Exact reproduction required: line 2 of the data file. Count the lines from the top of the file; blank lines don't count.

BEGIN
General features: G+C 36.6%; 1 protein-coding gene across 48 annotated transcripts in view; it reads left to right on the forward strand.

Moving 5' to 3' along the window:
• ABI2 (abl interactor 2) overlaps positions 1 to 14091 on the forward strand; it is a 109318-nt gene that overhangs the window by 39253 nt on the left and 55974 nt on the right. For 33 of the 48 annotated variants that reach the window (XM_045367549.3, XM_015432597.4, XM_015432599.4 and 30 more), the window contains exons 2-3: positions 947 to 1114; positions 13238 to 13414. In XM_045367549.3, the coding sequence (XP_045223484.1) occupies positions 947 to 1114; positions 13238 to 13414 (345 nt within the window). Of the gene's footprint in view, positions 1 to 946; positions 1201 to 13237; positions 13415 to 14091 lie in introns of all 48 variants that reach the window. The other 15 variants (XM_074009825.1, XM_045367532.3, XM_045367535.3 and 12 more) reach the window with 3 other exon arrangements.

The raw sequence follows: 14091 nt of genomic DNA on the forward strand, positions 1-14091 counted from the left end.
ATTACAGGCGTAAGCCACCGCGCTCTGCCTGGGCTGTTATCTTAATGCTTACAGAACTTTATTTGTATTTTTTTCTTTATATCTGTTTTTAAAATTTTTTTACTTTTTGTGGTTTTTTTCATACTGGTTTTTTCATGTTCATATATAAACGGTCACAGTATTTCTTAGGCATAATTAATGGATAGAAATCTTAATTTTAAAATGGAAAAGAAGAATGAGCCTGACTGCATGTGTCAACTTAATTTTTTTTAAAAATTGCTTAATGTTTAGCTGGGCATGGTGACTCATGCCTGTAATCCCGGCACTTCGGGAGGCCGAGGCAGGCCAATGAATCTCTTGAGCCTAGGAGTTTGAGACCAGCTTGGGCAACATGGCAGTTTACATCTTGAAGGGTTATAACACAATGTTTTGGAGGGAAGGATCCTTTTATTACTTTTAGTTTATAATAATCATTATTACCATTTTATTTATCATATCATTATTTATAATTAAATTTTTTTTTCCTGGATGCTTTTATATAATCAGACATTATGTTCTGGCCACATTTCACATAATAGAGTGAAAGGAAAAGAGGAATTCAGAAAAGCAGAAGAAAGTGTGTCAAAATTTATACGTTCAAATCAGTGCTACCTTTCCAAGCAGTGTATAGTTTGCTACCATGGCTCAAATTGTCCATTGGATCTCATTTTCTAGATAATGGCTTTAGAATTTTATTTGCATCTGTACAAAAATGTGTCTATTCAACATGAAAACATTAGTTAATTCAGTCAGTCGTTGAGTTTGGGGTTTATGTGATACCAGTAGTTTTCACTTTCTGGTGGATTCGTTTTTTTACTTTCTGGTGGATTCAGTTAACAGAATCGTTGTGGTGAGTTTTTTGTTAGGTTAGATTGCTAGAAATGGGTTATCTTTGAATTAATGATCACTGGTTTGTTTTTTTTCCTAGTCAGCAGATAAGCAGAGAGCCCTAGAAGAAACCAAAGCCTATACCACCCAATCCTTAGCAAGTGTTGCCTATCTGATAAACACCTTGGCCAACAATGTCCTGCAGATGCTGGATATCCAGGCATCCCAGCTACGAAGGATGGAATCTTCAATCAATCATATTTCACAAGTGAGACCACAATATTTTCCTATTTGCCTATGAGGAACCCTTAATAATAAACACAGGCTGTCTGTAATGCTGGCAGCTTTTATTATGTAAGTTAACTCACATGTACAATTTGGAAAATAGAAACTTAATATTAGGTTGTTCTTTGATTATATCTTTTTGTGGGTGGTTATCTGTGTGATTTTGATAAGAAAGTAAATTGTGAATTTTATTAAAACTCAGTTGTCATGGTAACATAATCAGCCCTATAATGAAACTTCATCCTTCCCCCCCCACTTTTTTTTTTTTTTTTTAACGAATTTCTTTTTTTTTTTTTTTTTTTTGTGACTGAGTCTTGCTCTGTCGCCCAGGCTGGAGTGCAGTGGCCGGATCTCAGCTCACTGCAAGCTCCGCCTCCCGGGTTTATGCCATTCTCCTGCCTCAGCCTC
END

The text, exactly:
Moving 5' to 3' along the window: